Glacier National Park: A 3-Day Travel Guide
Updated: Jul 20
Glacier National Park is in Montana's Rocky Mountains, a wilderness area of peaks and valleys. It goes up to the Canadian border. In Canada, it is called Waterton Lakes National Park of Canada. Together they are known as the Waterton-Glacier International Peace Park. We were here 3 days and drove the Going to the Sun Road twice, Hiked to Hidden Lake, and explored Waterton Lakes in Canada.
The drive to Glacier was a 2-day trip so we spent the night in Spokane Washington at the home of some friends. We had a nice afternoon, dinner, and evening with them.
The next afternoon we arrived in West Glacier, Montana, and checked into the West Glacier RV Park. It is on the Middle Fork of the Flathead River. We stayed here for 4 nights in a full hookup site. It is a very nice park with a lot of room between sites and only 1 mile from the West Entrance to Glacier National Park. This was the 7th stop on a 9-stop road trip that started in the Sierra National Forest in California and ends Grand Teton NP in Wyoming. Go here for the start of this From the Sierras to the Rockies
On the 1st day, we took our time driving to Logan Pass and back. The park is beautiful with gorgeous lakes, streams, and majestic mountain views everywhere you look. When driving the Going to the Sun Road remember that there are size limits for vehicles. You can find these here. After driving this road I can see why some people opt for The Red Bus tours to explore the park. You can find information on the Red Bus Tours here.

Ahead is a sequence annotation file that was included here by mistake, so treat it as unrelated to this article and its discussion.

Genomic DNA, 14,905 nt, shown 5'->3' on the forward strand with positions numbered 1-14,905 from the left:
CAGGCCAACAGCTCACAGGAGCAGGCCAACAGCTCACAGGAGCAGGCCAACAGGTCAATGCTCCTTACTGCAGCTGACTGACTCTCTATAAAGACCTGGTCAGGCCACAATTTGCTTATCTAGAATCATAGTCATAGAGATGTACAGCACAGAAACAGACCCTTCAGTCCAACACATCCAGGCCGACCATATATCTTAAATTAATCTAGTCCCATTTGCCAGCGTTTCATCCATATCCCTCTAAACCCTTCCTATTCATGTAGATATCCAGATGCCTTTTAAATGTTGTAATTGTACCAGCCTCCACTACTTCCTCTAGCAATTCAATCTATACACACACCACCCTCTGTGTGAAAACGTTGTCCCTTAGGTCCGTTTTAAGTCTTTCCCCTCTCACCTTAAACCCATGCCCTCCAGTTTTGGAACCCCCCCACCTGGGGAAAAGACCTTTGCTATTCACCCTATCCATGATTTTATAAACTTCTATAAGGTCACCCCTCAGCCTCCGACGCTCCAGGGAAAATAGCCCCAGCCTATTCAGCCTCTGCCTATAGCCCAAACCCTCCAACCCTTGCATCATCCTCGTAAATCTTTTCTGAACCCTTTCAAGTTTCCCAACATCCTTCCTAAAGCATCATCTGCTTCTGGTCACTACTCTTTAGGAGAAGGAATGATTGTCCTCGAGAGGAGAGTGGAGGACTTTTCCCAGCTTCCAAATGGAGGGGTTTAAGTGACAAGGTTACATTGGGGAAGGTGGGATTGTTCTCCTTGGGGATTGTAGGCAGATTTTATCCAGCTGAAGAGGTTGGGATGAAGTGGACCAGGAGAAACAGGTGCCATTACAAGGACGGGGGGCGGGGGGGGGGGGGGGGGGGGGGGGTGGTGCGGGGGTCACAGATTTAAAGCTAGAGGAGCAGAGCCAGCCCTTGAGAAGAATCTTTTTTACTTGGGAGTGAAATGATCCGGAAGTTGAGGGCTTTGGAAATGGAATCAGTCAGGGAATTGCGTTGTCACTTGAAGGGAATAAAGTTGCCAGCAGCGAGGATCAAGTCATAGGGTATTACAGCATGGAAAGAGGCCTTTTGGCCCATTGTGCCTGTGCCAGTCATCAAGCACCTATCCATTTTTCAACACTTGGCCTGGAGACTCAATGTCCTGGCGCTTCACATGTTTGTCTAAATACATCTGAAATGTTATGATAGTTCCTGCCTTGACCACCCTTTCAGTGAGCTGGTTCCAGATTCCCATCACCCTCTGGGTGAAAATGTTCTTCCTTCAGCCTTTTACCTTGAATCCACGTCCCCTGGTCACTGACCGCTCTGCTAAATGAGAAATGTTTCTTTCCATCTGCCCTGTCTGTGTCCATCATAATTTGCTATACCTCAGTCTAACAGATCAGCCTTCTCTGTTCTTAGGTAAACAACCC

If you're ever driving along this scenic route, be prepared for an exhilarating experience that demands your full attention. The views are simply breathtaking, but the winding road requires your complete focus. During our trip, we made a stop at the Logan Pass Visitors Center to embark on the Hidden Lake hike, a popular activity in the area. To secure a parking spot, we arrived early and were greeted with the sight of ice on the boardwalk portions of the trail, despite it being August. This moderate hike takes you through alpine meadows, rocky terrain, and breathtaking views of mountains and valleys. The trail is well-maintained and offers plenty of opportunities to rest and take in the stunning scenery. The highlight of the hike is, of course, Hidden Lake, a crystal-clear body of water that seems to be hidden away in the mountains. The cool, fresh air and the peaceful sound of nature make it a perfect spot to unwind and take in the beauty of Glacier National Park. Overall, the Hidden Lake hike is a challenging but rewarding adventure that is sure to leave you with memories that will last a lifetime.
Although we were excited to visit Hidden Lake during our trip, our plans were thwarted by park rangers who stopped us at the Hidden Lake Overlook. Due to bear activity on the trail, they wouldn't let us go down to the lake. However, we made the most of the situation and stayed at the overlook for some time, taking in the magnificent views. Since we had arrived early, we encountered more people on the way down than on the way up. Despite not being able to reach the lake itself, this was still a standout experience of our visit to the park, and we would highly recommend it to anyone looking for a memorable and thrilling adventure amidst the natural beauty of the great outdoors.